Goals win games and that is why the demand for striking talent will always outweigh supply.
We are very much in silly season when it comes to transfer speculation, with gossip columns needing to be filled between windows, but it is not too difficult to imagine a top forward breaking the world transfer record this summer.
Andrea Belotti, Antoine Griezmann, Romelu Lukaku, Pierre-Emerick Aubameyang and Kylian Mbappe are just a handful of names to be thrown into a pot which could end up costing upwards of the £89 million Manchester United paid Juventus for Paul Pogba in 2016.
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Those mentioned above, and many more beside, are so sought-after because they have mastered the most difficult skill in the business – putting the ball in the back of the net.
All are capable of producing individual moments of brilliance to drop the jaw and question the sight.
They are, however, as reliant on those around them to conjure up time, space and opportunities as they are their own personal ability.
Strikers provide the finishing touch, with their contribution often the final stroke of a brush in somebody else’s masterpiece.
They get all of the credit, steal the headlines and earn the really big bucks.
That standing is only possible, though, with the support of others - with game-enders reliant on game-changers.
For every jinking run or 35-yard thunderbolt there are countless more tap-ins and one-touch finishes that were only made possible by a pinpoint cross or expert through-ball delivered by those with the vision and creative instincts required to pick the trickiest of locks.
Playmakers look good, but they also make those around them look better.
That is why, while the art of the number nine is revered, it is the number 10 that really capture the imagination – think Diego Maradona, Lionel Messi, George Best, Zinedine Zidane, Johan Cruyff, Ronaldinho, Paul Gascoigne, Michel Platini, Dennis Bergkamp, even Cristiano Ronaldo has spent much of his career in more of a forward bracket than that of an out-and-out striker.
Creators are held in as high regard as finishers by those who dedicate their life to playing or following football, and the modern era is awash with star performers whose exploits will live long in the memory.
In Premier League circles, English football has rarely had it so good.
Philippe Coutinho, Christian Eriksen, Alexis Sanchez, Kevin De Bruyne, Ross Barkley, Mesut Ozil, David Silva and Eden Hazard are among the best in the business, with all having generated speculation regarding big-money transfers at some stage as their undoubted talent is courted by those seeking the kind of spark only they can provide.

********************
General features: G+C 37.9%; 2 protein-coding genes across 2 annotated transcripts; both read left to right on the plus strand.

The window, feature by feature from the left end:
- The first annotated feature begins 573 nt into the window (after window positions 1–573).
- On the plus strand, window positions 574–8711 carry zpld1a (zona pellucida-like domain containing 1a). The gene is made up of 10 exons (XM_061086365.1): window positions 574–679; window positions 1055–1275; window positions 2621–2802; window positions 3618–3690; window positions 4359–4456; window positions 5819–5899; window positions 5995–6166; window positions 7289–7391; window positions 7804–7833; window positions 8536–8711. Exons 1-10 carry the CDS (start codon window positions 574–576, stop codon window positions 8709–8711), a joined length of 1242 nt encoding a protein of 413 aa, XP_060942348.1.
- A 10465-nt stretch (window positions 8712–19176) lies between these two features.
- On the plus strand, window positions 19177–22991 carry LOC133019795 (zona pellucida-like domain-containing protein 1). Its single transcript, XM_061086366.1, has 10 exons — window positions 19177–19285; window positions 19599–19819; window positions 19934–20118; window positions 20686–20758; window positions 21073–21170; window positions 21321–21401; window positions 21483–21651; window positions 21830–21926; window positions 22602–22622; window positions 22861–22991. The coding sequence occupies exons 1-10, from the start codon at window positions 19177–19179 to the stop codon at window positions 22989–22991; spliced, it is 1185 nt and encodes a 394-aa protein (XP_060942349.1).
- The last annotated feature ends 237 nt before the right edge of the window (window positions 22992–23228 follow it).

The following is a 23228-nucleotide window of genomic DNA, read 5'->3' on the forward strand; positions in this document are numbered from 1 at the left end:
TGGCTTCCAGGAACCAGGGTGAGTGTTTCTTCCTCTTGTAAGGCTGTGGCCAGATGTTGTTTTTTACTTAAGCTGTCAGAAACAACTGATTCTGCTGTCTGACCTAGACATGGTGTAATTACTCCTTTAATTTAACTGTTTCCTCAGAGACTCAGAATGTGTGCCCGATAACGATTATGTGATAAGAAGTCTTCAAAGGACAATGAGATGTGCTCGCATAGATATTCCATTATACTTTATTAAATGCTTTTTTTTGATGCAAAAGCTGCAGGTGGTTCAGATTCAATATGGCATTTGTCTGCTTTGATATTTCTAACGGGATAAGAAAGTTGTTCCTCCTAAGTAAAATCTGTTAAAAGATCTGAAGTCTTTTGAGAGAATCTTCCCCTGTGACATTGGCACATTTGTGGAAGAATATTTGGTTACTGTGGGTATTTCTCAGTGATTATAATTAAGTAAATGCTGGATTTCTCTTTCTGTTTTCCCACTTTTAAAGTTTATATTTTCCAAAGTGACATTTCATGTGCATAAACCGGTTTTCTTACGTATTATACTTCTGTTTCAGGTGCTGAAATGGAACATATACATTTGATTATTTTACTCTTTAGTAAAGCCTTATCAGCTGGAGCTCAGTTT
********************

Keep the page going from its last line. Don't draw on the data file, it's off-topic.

None of them, however, can claim to have perfected the art of the assist quite as successfully as Cesc Fabregas.
The Spanish schemer recently celebrated his 30th birthday and has every reason to believe that he is as productive now as he has ever been throughout a distinguished career that has delivered Premier League and La Liga titles, a FA Cup triumph and Club World Cup crown, as well as European Championship and World Cup glory.
The success he has enjoyed wherever he has been is no fluke.
Fabregas is fortunate to have surrounded himself with world-class talent for club and country, but that has only been possible because he himself slips seamlessly into that category.
He has shown that once again in 2016-17 by helping Chelsea back to the Premier League summit.
De Bruyne, Eriksen and Gylfi Sigurdsson may have racked up greater totals but it is Fabregas who boasts the most productive numbers, with none of his rivals able to match his return of an assist every 112 minutes.
He retains a standing at the top of the charts when the net is spread a little wider to incorporate all of his outings since returning from Barcelona in 2014, with more goals created than any other player to have graced the English top-flight – with only De Bruyne edging him out on the per-minute front.
Fabregas may not always earn the plaudits that others do, but his transformation from bit-part player to key cog in Antonio Conte’s well-oiled Stamford Bridge machine serves to further highlight how vital the skill set is that he brings to the fold.
“Cesc is one of the best examples of our season,” Conte said.
“This season he didn't play a lot at the start. Then, through hard work, he improved a lot and now he is playing in every game. I think Cesc is showing he is a fantastic player and I'm pleased for him.”
The Italian is not the first to have underestimated Fabregas, but he is the latest to have realised that he cannot be ignored and that his special qualities allow not only him to flourish, but everyone who falls onto his remarkable radar.